Some quick history
This initiative was born out of an effort that began in 2002 in Amazonas to train unqualified teachers (Proformar) in rural areas that led to a teaching certificate. Based on the success of that initiative, and its model, planning for this project began in earnest in 2004. In 2007 it started in high school classrooms, and in 2009 it was expanded to middle schools. Here are some quick figures related to the reach of the project:
2007: 10k students, 260 classrooms, 200 schools, serving 334 communities
2013: 38k students, 1809 classrooms, 400 schools, serving 2400 communities
All of this has been done using existing municipal facilities (schools), which underwent minor refurbishment.
Educational television in Brazil
There are quite similar interactive education television initiatives in the states of Bahia, Pará, Sao Paulo and Ceará which focus only on teacher training. In many ways, circumstances in Amazonas are similar in many ways with those in Pará, which has largely decided, in contrast to the Amazonas approach, to deploy itinerant teachers. Bahia and Sao Paulo are more developed states and, generally speaking, don't have the same teacher-related challenges as those found in either Amazonas or Pará.) The World Bank also supports somewhat similar educational television initiatives in the Brazilian states of Rio Grande do Sul and Piauí.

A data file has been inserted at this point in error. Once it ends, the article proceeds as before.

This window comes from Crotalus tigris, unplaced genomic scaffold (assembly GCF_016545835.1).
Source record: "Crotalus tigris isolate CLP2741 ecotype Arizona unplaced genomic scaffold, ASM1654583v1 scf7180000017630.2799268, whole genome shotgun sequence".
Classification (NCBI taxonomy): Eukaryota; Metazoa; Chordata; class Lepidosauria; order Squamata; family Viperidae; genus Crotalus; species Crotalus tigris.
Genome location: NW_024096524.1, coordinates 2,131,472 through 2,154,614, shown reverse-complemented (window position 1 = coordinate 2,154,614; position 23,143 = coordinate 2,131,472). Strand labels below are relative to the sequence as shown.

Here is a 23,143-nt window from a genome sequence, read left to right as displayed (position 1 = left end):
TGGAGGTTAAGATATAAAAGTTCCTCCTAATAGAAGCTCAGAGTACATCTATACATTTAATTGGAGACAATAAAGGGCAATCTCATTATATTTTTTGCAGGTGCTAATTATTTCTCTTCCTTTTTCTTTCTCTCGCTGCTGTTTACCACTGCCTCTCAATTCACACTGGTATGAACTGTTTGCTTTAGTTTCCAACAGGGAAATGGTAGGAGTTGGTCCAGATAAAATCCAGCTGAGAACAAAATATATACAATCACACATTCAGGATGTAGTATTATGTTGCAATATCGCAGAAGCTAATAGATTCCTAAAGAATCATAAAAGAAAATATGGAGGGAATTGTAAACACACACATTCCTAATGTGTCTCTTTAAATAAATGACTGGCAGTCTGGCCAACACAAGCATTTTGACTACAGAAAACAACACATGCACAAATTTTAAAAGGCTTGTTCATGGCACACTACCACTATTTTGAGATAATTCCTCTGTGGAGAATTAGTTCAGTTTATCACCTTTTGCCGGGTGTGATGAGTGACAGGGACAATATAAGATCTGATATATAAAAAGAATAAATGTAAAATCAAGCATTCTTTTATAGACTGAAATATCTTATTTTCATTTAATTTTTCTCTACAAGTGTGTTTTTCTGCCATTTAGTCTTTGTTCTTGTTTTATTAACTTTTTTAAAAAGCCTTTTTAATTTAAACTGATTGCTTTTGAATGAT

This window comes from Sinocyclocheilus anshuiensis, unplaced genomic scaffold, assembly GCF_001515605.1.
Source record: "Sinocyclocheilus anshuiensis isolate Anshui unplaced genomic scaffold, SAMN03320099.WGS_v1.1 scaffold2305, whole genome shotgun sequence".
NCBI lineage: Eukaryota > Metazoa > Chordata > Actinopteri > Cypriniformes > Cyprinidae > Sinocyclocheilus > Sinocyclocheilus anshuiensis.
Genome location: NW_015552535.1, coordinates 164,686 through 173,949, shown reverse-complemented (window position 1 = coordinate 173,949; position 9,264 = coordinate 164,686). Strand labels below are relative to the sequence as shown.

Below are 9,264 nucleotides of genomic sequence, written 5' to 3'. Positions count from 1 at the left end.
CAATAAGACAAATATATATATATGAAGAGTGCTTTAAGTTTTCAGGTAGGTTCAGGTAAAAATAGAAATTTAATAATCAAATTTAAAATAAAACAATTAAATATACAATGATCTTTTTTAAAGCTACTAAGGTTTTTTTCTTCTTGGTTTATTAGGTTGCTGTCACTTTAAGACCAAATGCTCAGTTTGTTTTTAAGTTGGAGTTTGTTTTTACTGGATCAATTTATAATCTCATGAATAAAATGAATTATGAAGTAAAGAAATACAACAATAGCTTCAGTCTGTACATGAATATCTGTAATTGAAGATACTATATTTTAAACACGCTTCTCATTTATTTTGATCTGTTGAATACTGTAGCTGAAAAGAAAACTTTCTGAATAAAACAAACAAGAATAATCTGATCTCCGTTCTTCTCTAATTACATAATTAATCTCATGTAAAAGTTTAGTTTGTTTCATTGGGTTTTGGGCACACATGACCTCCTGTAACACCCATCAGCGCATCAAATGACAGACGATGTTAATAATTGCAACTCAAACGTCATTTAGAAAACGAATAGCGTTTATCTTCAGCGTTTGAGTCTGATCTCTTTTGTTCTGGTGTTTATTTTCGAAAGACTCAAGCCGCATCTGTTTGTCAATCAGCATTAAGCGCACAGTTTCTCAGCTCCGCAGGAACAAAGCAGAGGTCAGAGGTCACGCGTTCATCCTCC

According to a recent story in the Washington Post, "When asked what they most like to do in their spare time, 85 percent of Brazilians answered “watch television.” Not everyone is watching telenovelas and futebol all the time, however. Brazil has a long and rich traditional in using educational television going back almost five decades and utilizes TV to provide access to government information and services across a number of social sectors, especially to benefit the poor (here's a related World Bank study, [pdf]). A number of efforts related to education are affiliated with universities; others are maintained by state governments like São Paulo. Many international observers may be familiar with Telecurso, a distance basic education program launched by the Roberto Marinho Foundation (a group closely linked with Brazil’s Globo media conglomerate) which is essentially a television program which targets Brazil’s school-age population, as well as young people and adults who did not finish school at the standard age. Telecurso utilizes what it calls the Telessala Methodology, which enables companies, foundations, ministries of education, and other institutions to use this program in place of traditional supplementary courses. According to a related presentation at the World Bank last fall, Telecurso has to date been implemented in approximately 32 thousand classrooms, trained 40 thousand teachers, and reached 1.5 million students across the country, notably as part of massive projects in the states of Acre, Pernambuco, and Rio de Janeiro.